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Food tree species constitute an important subset of the tree species that Bioversity International scientists study.

Many wild tree species yield fruits, nuts and other food products and that are important for the livelihoods of rural men and women.

Tree food products complement agricultural crops in several important ways that enhance nutrition and food security.

Research highlights

Conserving a valuable medicinal tree

Bioversity scientists worked with a team of African and Austrian scientists to analyze and map the diversity of African cherry (Prunus africana) to define conservation priorities.

The species is of great commercial interest due to the preparation of medicinal products from its bark to treat benign prostatic hypertrophy and as a result, has been over-exploited in much of its range in the mountainous areas of sub-Saharan Africa. Its high genetic diversity is threatened as the number of trees are steadily diminished, reducing current and future economic opportunities for rural communities.

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Shea tree - the tree of life

Shea butter is perhaps best known by consumers in the West in the form of an ultra-nourishing cream sold by cosmetics retailers like The Body Shop and L’Occitane. Yet, for women in rural villages across West Africa it is much more than a simple beauty product.

The authors of the recently-published 'Negotiating Across Difference: Gendered Exclusions and Cooperation in the Shea Value Chain' highlight that although there is interest in improving prospects for producers in international value chains, little attention is being focused on how differences among producers can enable some, but not others, to benefit from value chain opportunities.

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Fruit tree and tree crop diversity

For more than 30 years, Bioversity International has worked closely with fruit tree and tree crop professionals and farmers around the world to share experiences, challenges, and new methods and approaches regarding the integration of diverse knowledge sources, the cross-fertilization of ideas, and the co-production of new innovations in tropical and Central Asian fruit trees, cacao and coconut.

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Pamir Biological Institute, Kyrgyz Agrarian University, Research and Production Association 'Bogparvar' (Tajikistan), Garrygala Research and Production Centre on Plant Genetic Resources of Research Institute of Farming (Turkmenistan), the Institute of Genetics and Plant Experimental Biology (Uzbekistan), Luxembourg Institute for Science and Technology, the Government of the Netherlands, CGIAR Research Program on Forests, Trees and Agroforestry, Centre de coopération internationale en recherche agronomique pour le développement, Centre national de recherche agronomique (CNRA, Cote d’Ivoire), Centro Agronómico Tropical de Investigación y Enseñanza, Chocolate, Biscuits and Confectionery Industries of Europe, the European Cocoa Association and the Federation of Cocoa Commerce Limited, Cocoa Research (UK) Ltd., Cocoa Research Association Ltd., Cocoa Research Centre of the University of the West Indies, Cocoa Research Institute of Ghana, Comissão Executiva do Plano da Lavoura Cacaueira/Centro de Pesquisas do Cacau (Brazil), Corporación Colombiana de Investigación Agropecuaria, Fundación Hondureña de Investigación Agrícola, Indonesian Coffee and Cocoa Research Institute, Instituto de Cultivos Tropicales (Peru), Instituto Nacional Autónomo de Investigaciones Agropecuarias (Ecuador), International Cocoa Organization, International Cocoa Quarantine Centre, University of Reading, Malaysian Cocoa Board, Mars Global Chocolate, Mondelez International, Nestlé, United States Department of Agriculture, United States Department of Agriculture, Agricultural Research Service, Tropical Agriculture Research Station, Universidad Nacional Agraria de la Selva (Peru), Universidad Nacional de San Antonio Abad del Cuzco (Peru), World Cocoa Foundation.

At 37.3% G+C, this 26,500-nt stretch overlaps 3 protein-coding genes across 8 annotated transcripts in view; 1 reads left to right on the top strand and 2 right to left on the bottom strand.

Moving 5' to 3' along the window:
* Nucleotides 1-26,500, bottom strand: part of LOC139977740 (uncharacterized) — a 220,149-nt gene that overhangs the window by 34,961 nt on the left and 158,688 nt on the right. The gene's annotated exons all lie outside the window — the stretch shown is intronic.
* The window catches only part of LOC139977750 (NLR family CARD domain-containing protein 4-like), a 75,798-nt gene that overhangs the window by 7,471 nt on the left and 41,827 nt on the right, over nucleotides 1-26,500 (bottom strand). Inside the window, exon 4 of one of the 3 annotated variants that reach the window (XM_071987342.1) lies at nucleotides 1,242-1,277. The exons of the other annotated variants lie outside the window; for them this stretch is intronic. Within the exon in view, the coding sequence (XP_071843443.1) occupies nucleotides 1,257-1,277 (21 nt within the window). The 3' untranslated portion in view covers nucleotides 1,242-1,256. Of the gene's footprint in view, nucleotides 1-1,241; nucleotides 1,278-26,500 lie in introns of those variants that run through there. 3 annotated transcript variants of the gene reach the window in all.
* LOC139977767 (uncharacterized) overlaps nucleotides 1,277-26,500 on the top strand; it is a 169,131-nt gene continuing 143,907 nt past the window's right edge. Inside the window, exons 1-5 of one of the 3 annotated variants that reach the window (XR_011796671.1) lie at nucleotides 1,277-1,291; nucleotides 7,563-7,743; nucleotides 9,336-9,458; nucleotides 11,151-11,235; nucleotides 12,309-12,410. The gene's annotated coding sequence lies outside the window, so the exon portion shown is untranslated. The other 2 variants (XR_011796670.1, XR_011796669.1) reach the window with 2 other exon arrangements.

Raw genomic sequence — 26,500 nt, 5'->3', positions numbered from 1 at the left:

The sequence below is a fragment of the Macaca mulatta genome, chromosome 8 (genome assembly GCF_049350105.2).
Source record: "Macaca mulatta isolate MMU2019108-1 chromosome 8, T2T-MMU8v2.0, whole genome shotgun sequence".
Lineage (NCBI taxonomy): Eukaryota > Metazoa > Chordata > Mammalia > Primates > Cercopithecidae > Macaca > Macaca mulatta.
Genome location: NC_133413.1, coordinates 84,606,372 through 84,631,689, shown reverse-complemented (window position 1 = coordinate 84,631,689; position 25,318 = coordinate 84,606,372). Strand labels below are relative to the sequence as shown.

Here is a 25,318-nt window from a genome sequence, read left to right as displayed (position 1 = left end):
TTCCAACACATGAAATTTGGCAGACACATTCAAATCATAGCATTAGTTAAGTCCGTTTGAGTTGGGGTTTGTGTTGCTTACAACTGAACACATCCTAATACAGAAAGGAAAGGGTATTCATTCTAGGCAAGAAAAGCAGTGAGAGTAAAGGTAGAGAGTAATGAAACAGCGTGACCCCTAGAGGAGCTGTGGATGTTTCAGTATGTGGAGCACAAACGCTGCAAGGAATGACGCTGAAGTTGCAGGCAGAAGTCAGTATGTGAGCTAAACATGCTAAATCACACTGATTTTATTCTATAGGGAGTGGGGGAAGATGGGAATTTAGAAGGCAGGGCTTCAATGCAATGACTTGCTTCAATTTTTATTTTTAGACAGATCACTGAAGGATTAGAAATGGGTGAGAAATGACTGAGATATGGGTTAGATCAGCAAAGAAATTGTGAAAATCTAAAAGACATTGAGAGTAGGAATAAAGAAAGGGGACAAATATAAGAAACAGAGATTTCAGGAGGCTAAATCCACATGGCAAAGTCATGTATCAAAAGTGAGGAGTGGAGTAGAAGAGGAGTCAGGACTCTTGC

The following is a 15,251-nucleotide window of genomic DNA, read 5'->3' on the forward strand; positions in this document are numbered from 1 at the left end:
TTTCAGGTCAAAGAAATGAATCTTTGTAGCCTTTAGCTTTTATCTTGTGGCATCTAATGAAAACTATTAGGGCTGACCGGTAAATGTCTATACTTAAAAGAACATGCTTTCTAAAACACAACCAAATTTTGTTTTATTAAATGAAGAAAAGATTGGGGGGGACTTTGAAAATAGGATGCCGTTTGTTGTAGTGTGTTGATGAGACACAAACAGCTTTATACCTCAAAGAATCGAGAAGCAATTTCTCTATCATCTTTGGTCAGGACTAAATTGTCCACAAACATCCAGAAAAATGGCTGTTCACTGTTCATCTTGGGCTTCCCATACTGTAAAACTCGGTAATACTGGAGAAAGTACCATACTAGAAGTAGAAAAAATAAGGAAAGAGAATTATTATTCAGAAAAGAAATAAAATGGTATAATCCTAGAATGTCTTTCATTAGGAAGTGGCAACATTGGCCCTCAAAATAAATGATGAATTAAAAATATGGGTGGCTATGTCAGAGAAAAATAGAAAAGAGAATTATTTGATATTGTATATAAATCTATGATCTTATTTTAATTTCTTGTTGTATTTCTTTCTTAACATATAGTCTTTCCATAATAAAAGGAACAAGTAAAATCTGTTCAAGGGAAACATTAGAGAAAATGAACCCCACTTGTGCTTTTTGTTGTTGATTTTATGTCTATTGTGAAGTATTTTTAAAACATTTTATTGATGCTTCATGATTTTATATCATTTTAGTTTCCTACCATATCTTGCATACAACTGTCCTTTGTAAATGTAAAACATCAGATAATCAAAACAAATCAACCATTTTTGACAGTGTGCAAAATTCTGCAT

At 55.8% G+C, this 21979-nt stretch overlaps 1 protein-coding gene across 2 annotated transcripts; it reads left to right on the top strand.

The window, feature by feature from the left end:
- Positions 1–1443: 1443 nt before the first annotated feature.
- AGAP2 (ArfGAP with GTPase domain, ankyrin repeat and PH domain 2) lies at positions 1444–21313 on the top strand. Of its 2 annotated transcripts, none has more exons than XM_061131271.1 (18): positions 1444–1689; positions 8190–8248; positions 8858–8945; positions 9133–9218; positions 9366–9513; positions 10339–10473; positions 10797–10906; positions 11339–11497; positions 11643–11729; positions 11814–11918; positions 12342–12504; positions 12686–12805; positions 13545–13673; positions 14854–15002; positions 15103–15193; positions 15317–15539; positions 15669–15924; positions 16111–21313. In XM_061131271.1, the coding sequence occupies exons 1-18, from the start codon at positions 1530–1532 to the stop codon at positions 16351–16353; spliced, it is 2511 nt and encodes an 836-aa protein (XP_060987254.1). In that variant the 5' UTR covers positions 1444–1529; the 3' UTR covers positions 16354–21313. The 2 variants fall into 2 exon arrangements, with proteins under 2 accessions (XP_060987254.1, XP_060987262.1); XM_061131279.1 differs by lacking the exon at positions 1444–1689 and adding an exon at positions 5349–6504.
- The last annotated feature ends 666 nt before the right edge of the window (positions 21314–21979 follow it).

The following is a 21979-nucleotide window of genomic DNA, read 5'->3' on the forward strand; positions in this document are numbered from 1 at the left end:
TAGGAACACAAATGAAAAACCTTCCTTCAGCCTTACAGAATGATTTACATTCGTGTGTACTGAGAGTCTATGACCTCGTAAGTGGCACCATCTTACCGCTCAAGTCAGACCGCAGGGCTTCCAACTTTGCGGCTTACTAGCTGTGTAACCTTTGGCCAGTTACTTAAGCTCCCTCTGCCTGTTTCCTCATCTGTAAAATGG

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Related research

Related publications - African Food Tree species leaflet series